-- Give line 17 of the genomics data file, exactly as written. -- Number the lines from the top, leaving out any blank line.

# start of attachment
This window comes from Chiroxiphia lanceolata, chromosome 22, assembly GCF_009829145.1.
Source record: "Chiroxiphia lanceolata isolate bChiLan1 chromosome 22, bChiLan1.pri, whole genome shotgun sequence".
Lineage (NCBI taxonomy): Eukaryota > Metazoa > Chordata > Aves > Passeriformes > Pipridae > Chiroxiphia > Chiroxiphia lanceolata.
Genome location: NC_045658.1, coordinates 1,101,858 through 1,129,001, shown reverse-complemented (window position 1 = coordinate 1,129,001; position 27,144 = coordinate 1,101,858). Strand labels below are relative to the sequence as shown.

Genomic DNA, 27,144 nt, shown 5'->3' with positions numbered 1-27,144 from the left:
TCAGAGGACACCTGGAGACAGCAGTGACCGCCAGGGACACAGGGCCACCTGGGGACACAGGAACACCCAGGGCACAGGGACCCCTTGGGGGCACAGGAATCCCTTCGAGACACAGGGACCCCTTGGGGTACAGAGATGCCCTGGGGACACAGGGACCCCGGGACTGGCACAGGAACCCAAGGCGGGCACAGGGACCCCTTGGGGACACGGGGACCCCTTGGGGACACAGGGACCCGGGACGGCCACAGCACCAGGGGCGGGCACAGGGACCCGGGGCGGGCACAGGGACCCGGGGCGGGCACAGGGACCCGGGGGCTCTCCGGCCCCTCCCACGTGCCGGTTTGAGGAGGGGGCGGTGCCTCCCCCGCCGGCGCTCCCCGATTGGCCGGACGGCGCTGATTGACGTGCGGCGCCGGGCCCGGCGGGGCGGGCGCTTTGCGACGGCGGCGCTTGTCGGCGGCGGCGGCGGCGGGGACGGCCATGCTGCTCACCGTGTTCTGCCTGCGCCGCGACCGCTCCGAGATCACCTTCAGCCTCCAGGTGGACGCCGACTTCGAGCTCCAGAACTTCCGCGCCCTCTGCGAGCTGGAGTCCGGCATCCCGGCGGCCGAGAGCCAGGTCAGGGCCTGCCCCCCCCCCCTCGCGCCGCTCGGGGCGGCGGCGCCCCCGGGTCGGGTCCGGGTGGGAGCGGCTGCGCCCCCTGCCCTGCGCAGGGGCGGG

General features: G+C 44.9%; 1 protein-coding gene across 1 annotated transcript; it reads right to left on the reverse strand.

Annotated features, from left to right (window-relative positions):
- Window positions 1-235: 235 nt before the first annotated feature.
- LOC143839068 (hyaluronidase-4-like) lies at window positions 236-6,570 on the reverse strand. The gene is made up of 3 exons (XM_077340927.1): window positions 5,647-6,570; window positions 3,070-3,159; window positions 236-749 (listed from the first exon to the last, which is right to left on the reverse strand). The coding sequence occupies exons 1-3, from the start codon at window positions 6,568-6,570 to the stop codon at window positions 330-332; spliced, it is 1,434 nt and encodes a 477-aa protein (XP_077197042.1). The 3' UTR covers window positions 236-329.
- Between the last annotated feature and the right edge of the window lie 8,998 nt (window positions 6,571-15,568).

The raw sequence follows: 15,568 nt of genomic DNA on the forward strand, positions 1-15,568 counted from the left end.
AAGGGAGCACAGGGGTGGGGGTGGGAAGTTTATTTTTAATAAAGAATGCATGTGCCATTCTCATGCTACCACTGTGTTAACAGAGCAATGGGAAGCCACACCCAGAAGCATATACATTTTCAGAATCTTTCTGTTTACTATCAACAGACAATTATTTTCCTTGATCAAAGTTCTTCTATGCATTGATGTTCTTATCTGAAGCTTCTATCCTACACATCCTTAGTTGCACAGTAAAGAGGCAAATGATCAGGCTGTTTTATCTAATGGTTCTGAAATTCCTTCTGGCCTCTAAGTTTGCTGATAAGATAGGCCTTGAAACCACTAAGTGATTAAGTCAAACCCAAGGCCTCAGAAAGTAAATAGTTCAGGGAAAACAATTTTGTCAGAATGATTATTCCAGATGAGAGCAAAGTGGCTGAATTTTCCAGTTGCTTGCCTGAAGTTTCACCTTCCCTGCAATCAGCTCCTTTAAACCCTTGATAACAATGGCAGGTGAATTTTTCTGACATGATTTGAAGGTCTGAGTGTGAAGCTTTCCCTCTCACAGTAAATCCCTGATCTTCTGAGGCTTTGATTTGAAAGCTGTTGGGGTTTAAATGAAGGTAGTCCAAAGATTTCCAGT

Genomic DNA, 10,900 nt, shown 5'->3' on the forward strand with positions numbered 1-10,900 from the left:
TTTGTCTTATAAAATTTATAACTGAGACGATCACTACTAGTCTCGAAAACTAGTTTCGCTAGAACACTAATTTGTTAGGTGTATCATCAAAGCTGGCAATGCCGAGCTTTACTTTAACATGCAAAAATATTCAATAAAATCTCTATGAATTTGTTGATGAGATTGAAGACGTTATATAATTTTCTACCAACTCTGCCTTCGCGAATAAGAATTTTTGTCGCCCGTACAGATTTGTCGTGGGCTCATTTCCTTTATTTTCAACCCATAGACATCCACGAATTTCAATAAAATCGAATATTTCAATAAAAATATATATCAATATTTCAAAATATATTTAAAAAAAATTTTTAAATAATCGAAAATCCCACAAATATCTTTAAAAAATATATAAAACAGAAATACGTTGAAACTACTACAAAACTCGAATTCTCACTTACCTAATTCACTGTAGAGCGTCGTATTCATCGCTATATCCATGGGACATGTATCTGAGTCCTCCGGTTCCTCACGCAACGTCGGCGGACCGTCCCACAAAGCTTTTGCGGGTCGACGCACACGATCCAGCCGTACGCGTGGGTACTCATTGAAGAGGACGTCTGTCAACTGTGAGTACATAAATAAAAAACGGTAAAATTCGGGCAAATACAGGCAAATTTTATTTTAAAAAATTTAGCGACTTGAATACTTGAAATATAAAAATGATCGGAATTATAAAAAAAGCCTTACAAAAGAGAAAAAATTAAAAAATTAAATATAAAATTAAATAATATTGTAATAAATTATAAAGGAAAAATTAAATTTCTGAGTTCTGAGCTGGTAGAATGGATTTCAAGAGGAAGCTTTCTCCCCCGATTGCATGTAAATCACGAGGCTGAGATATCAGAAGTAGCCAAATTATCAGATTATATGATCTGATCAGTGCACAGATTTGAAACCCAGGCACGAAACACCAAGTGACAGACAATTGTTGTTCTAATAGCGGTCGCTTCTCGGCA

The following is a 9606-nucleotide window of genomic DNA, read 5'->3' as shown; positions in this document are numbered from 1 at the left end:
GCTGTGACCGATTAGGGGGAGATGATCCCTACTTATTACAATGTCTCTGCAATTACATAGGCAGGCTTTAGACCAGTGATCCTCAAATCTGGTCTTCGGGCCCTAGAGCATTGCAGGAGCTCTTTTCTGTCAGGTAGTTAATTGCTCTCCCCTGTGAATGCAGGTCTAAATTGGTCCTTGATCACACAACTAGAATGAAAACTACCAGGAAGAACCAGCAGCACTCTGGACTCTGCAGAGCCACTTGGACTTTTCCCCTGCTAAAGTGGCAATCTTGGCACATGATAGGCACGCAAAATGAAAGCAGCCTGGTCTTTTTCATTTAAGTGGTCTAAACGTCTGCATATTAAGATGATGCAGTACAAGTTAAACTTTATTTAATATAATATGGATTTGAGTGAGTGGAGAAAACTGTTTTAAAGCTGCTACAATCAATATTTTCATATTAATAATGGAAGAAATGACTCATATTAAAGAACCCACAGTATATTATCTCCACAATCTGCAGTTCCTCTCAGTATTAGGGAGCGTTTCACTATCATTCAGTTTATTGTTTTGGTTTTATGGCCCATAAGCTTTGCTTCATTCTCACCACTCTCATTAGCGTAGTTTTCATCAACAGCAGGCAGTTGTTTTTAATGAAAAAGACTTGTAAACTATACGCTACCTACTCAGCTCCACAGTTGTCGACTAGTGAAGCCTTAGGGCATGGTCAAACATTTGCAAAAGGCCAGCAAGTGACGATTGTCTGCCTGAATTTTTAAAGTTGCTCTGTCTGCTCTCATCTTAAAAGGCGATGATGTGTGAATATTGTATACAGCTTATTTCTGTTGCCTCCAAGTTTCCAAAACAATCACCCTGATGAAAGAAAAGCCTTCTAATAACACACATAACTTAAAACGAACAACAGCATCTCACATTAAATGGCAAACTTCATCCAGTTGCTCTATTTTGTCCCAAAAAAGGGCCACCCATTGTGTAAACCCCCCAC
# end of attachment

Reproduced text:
GCTGTGACCGATTAGGGGGAGATGATCCCTACTTATTACAATGTCTCTGCAATTACATAGGCAGGCTTTAGACCAGTGATCCTCAAATCTGGTCTTCGGGCCCTAGAGCATTGCAGGAGCTCTTTTCTGTCAGGTAGTTAATTGCTCTCCCCTGTGAATGCAGGTCTAAATTGGTCCTTGATCACACAACTAGAATGAAAACTACCAGGAAGAACCAGCAGCACTCTGGACTCTGCAGAGCCACTTGGACTTTTCCCCTGCTAAAGTGGCAATCTTGGCACATGATAGGCACGCAAAATGAAAGCAGCCTGGTCTTTTTCATTTAAGTGGTCTAAACGTCTGCATATTAAGATGATGCAGTACAAGTTAAACTTTATTTAATATAATATGGATTTGAGTGAGTGGAGAAAACTGTTTTAAAGCTGCTACAATCAATATTTTCATATTAATAATGGAAGAAATGACTCATATTAAAGAACCCACAGTATATTATCTCCACAATCTGCAGTTCCTCTCAGTATTAGGGAGCGTTTCACTATCATTCAGTTTATTGTTTTGGTTTTATGGCCCATAAGCTTTGCTTCATTCTCACCACTCTCATTAGCGTAGTTTTCATCAACAGCAGGCAGTTGTTTTTAATGAAAAAGACTTGTAAACTATACGCTACCTACTCAGCTCCACAGTTGTCGACTAGTGAAGCCTTAGGGCATGGTCAAACATTTGCAAAAGGCCAGCAAGTGACGATTGTCTGCCTGAATTTTTAAAGTTGCTCTGTCTGCTCTCATCTTAAAAGGCGATGATGTGTGAATATTGTATACAGCTTATTTCTGTTGCCTCCAAGTTTCCAAAACAATCACCCTGATGAAAGAAAAGCCTTCTAATAACACACATAACTTAAAACGAACAACAGCATCTCACATTAAATGGCAAACTTCATCCAGTTGCTCTATTTTGTCCCAAAAAAGGGCCACCCATTGTGTAAACCCCCCAC